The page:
By Alana Easterling
Listen Up Lansing Staff Reporter
Some things are just not adding up: when it comes to crime, Lansing residents are saying one thing, while data is saying another. Crime rate data for Lansing displays a decrease in some crime rates, but some Lansing residents feel that crimes rates haven’t decreased, but have gotten worse. Lansing crime rate data shows that the crime rates in Lansing have fluctuated since 2002, but they have indeed decreased since then as well. In 2007 there were 14.1 murders for every 100,000 residents, and just six years later in 2013, that rated decreased by half to 7 murders for every 100,000 residents. Though statistics and those behind the scenes say crime has decreased, some Lansing residents feel otherwise.
Domestic violence and relationship abuse happens all over the world, the United States, and Michigan. In big cities like Lansing, where there are many people in a concentrated area, it is vital for victims and survivors to have access–preferably easy access–to resources that will help and support them. For many women, the first resource they would think of is the police. But victims also need a place to sleep. Ruth Sternaman, a counselor at the Women’s Center of Greater Lansing, said that in the Lansing area, housing assistance for victims could be improved as well as child protective services.
Despite having slightly above average violent crime rates compared to townships of similar population, Meridian Township residents report above average living conditions and quality of life. In the 2015 National Citizen Survey on Meridian Township, in which 331 residents were polled, 98 percent of respondents reported feeling safe in the neighborhoods. In downtown or commercial areas, 96 percent of residents felt safe. 92 percent of residents responded that their overall security was rated positively. An integral part to the township’s safety and security are the 39 sworn officers that make up both Meridian’s police force.
By Katie Dudlets
The Meridian Times Staff Reporter
Meridian Township resident Lexi Lambdin has continuously seen distracted drivers while on the road. “There’s so many careless drivers out there with the texting and driving,” Lambdin said. “I can’t tell you how many times I’m on the road and I look over and the person next to me has their phone in their hand, and they’re not even looking at the road.”
Police see lots of the same thing, even though it’s against the law. “Even though there’s a law against texting and driving, we still see it,” Meridian Township Police Chief David Hall said. “I have a tendency to think that people think ‘well, it’s a risk worth taking – I don’t see any police officers, so … ’ You still see [phones] out a lot.
By Zachary Manning
Bath-DeWitt Connection Staff Reporter
DEWITT — The city of DeWitt has seen a rise in the number of drugged driving cases over the past few years. Drugged driving is driving while under the influence of drugs. From 2012-2015, the city of DeWitt has seen rises in drugged driving cases. In 2012, the city had six cases. In 2013, the city had seven cases.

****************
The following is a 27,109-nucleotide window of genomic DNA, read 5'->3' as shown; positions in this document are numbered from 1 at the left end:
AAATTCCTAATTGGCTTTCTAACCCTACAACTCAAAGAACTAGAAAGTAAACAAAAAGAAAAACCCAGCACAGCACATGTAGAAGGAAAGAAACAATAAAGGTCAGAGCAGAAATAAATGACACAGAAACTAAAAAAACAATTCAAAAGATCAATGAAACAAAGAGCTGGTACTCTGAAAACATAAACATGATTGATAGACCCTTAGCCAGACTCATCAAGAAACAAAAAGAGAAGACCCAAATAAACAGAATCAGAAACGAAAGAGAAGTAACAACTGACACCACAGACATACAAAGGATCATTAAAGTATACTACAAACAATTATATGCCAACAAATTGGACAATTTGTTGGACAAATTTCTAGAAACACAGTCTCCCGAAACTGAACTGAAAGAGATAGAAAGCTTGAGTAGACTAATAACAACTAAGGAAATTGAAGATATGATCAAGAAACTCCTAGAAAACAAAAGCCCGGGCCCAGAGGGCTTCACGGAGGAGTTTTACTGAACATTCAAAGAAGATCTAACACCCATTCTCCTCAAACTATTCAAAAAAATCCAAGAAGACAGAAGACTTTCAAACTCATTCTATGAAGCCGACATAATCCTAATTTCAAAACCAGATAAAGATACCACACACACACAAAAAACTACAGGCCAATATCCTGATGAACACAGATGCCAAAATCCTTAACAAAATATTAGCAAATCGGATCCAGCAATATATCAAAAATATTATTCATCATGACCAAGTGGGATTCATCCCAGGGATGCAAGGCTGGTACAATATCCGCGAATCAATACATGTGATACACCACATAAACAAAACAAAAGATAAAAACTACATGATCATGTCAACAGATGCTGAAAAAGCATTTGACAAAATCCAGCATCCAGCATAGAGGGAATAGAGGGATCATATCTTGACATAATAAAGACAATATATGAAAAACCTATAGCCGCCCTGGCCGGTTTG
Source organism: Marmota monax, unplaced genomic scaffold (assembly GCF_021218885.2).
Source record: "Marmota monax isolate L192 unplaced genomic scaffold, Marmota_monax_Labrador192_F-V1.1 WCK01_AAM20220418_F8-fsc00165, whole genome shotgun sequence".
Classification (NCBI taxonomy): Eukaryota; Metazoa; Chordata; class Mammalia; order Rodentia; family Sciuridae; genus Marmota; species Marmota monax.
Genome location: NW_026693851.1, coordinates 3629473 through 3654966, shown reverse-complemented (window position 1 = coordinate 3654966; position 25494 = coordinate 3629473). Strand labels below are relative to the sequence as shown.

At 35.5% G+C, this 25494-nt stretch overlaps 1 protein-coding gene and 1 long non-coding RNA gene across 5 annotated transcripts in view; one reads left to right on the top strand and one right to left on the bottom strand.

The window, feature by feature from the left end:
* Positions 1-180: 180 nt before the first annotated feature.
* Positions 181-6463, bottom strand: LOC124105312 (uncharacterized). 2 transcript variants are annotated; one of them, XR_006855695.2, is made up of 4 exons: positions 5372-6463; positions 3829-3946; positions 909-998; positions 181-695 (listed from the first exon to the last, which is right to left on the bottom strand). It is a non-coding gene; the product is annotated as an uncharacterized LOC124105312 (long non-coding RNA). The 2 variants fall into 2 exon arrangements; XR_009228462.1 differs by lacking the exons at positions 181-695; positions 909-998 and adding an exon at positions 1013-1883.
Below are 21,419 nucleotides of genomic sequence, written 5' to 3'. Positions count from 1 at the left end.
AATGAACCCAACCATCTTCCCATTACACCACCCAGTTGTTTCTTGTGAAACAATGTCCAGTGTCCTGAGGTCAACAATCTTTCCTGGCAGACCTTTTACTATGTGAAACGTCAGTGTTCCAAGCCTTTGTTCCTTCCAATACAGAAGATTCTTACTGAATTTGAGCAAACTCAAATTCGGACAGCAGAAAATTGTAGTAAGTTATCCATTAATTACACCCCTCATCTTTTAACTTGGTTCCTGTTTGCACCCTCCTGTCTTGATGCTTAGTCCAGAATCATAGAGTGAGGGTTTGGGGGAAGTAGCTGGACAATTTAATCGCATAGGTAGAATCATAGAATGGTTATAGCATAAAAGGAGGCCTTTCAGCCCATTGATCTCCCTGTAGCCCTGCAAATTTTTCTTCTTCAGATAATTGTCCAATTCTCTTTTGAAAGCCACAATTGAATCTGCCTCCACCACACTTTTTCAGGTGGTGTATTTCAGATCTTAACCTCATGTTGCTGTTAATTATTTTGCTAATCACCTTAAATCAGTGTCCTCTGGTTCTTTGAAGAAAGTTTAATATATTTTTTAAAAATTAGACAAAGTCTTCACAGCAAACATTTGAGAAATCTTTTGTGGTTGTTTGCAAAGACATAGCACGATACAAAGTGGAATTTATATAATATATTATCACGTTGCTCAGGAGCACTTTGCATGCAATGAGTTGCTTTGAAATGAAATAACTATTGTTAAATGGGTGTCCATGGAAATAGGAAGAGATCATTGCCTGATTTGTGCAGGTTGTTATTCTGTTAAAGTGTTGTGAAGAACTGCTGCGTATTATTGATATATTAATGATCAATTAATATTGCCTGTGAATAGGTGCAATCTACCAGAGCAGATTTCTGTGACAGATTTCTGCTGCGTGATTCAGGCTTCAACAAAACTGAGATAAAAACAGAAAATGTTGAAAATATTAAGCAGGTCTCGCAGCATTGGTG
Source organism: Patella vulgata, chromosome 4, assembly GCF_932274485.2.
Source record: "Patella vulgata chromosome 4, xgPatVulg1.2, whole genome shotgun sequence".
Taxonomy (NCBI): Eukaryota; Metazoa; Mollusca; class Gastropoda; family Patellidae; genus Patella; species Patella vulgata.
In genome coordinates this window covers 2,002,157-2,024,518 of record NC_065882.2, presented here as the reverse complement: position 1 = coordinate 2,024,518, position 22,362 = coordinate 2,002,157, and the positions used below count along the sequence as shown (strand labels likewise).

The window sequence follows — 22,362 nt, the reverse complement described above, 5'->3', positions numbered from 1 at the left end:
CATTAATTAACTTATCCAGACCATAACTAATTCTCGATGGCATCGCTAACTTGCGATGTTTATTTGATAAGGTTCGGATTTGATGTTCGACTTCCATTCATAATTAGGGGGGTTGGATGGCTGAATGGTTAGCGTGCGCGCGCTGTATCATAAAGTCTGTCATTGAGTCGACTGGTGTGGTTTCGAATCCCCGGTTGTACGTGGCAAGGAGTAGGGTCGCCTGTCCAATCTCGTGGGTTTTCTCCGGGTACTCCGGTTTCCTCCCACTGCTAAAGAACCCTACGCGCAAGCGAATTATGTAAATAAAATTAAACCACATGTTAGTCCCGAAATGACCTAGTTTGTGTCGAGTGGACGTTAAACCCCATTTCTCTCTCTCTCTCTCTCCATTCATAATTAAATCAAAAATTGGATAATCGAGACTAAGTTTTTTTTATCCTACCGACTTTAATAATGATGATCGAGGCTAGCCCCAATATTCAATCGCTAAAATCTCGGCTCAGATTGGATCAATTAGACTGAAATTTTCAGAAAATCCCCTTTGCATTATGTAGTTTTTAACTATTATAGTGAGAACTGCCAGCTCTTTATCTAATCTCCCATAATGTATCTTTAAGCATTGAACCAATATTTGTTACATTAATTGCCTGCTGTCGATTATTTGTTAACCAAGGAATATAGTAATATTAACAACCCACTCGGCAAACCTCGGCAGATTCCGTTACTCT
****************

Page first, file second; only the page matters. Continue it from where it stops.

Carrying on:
By Cydni Robinson
Clinton County Chatter Staff Reporter
On Feb. 24, DeWitt Township Police and Mercy Ambulance were called to the Town and Country Motel, 16262 U.S. Route 27, at 4:52 a.m., said police officials. When Officer Kyle Kolka arrived to the scene he noticed a naked 45-year-old woman lying on her left side on top of a large amount of blood. Allegedly next to the woman was a male infant that was still attached to an umbilical cord and appeared listless, he said. Kolka attempted to clear the child’s airway and begin CPR.
By Madison Morse
Living in the Ledge Staff Reporter
An act of violence can occur at any moment, place or time. This became all too real on Feb. 20 when a mass shooting in Kalamazoo left six people dead and two injured. This tragedy has the community of Grand Ledge
buckling down to stay one of the safest cities in Michigan. “We can take a lot of information from the shootings,” said Lt. Chris Blievernicht of the Grand Ledge Police Department.
In Holt, like many other towns in all over the country, driving while intoxicated is a problem. A problem local Ingham County Delhi Division sheriff’s deputies are working hard to eliminate. Although there has not been an increase in the number of operating while impaired (OWI) arrests in Holt over the years, it is still a number Lt. Dennis Hull would like to see decrease. “Ideally, we would like the number of arrests for intoxicated driving to be zero,” said Hull. According to the 2014 Michigan Annual Drunk Driving Audit distributed by the Michigan Department of State Police Criminal Justice Information Center, Ingham County ranked sixth-highest in the state for number of OWI arrests with 1,093 arrests.